I know that it is getting near the end of the garden season, but is there anything else to do. I don’t want to overlook anything.
Thank you and Happy Thanksgiving.
Yes, we are wrapping things up at Laurelwood Arboretum. That includes pulling out the frosted annuals, moving our valuable tender tropicals into the greenhouse, cutting back some of the herbaceous perennials, last minute weeding, mulching empty beds and woody plants, cutting out dead branches on trees and shrubs, and painting the bridges and benches. We leave some of the perennials for winter interest and as food for some birds, but we do cut down the bearded iris and peony for health and beauty issues.
The other autumn garden activity that the staff and volunteers perform is spring-flowering bulb planting. We plant daffodils by the thousands and alliums (ornamental onions) by the hundreds. With 30 acres to landscape, we need many bulbs to make an impact. The daffodils and alliums add a shot of spring color and are deer resistant. I love the yellow and purple color combination! There are a few other deer-resistant spring-blooming bulbs: winter aconite, snowdrops, fritillaria and Siberian squill. These bulbs are spotted throughout Laurelwood.
This is a great time to buy and plant bulbs. They are available at reduced prices in many places (hurry!). For the best success, plant the bulbs in a site that receives five to six hours of direct sun a day. They like a soil pH of six to seven. You might consider a little phosphorous/bone meal at the bottom the planting hole to encourage root and bud development, but this element is not necessary. Plant the bulb at a depth two to three times the height of the bulb. This means that daffodils, for example should be planted six to eight inches deep and apart from each other. Planting depth is always measured from the bottom of the bulb. The pointed end of the bulb is planted up; the root plate is downward. Water the bulbs after planting, or better yet, plant them before a projected rainfall. Cover with two inches of mulch.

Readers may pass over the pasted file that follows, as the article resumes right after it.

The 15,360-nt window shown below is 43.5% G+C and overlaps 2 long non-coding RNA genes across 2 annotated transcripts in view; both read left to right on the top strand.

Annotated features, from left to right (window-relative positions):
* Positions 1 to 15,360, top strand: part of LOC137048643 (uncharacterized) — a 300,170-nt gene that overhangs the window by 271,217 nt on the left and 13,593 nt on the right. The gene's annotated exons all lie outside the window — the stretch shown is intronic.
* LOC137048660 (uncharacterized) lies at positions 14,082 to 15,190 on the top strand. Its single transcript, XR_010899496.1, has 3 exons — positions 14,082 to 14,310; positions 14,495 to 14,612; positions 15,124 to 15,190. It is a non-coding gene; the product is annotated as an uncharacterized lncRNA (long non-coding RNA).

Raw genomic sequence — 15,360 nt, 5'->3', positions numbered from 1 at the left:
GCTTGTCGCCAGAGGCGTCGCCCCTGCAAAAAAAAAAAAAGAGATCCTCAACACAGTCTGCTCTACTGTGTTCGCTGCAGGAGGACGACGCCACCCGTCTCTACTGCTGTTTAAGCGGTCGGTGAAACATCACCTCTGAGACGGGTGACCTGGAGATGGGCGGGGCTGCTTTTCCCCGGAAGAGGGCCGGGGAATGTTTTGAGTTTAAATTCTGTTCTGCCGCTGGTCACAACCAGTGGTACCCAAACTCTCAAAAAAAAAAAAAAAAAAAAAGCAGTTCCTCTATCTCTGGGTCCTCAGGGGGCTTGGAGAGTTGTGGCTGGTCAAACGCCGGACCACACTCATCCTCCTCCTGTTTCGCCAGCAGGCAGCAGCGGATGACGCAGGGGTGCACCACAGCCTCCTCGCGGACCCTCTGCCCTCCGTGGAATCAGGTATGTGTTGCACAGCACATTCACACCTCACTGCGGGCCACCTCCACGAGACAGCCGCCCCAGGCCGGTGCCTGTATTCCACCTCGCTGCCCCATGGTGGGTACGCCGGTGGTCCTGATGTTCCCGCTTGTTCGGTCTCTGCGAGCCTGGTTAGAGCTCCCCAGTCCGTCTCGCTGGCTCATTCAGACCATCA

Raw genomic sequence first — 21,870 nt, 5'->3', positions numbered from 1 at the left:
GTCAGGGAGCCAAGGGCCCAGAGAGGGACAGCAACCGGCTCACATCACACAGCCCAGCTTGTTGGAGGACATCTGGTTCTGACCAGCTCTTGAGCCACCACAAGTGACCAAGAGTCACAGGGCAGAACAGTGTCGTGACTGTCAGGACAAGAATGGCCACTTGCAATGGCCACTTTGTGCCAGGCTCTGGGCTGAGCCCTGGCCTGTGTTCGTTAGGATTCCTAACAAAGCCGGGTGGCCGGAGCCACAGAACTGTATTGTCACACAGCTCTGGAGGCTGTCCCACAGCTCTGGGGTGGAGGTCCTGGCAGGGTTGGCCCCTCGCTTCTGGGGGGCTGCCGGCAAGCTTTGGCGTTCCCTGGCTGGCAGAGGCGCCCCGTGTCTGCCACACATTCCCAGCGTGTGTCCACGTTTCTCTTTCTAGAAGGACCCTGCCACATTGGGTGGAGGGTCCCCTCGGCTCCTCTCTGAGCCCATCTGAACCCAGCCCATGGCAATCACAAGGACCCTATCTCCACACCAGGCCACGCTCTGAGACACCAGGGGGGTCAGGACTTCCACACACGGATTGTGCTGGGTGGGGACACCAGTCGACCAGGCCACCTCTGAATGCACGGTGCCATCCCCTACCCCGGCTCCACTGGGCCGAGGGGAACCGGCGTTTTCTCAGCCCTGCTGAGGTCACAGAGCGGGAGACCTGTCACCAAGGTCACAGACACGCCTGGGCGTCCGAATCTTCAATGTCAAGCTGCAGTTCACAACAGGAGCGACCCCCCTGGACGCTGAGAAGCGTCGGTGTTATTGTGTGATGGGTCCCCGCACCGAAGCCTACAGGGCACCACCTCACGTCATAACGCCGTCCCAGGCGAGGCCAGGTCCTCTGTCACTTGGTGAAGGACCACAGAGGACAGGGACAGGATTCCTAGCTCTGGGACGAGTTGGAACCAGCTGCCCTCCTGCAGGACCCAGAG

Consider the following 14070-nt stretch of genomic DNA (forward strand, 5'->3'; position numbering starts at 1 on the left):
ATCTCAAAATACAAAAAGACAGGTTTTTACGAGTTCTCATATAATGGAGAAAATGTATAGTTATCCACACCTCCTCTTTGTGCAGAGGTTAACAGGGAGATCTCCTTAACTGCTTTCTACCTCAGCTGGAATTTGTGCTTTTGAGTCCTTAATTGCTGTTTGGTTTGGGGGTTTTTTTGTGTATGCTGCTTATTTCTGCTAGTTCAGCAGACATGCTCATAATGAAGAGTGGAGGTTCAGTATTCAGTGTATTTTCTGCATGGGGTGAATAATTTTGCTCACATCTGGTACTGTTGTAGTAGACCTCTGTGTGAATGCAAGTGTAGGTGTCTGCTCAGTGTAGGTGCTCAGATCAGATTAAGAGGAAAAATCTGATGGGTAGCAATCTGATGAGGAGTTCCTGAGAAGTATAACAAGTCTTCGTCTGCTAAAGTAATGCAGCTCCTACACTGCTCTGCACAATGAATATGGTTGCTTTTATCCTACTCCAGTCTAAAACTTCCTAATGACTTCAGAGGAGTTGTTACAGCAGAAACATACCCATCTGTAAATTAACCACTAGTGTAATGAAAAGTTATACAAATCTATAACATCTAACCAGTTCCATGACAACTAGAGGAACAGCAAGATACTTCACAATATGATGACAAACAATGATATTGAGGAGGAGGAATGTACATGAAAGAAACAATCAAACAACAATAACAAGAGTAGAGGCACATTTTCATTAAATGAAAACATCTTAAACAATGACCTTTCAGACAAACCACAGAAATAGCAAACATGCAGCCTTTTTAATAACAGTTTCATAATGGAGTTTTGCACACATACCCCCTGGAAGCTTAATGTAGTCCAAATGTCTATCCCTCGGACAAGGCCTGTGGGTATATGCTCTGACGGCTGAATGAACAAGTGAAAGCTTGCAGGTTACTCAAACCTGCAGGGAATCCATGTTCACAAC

To me, nothing gives greater satisfaction with so little effort as spring-blooming bulbs. Be sure to add them to your garden, perennial bed, groundcover area or shrub border. Happy Thanksgiving!
All the best,
Elaine Fogerty, Executive Director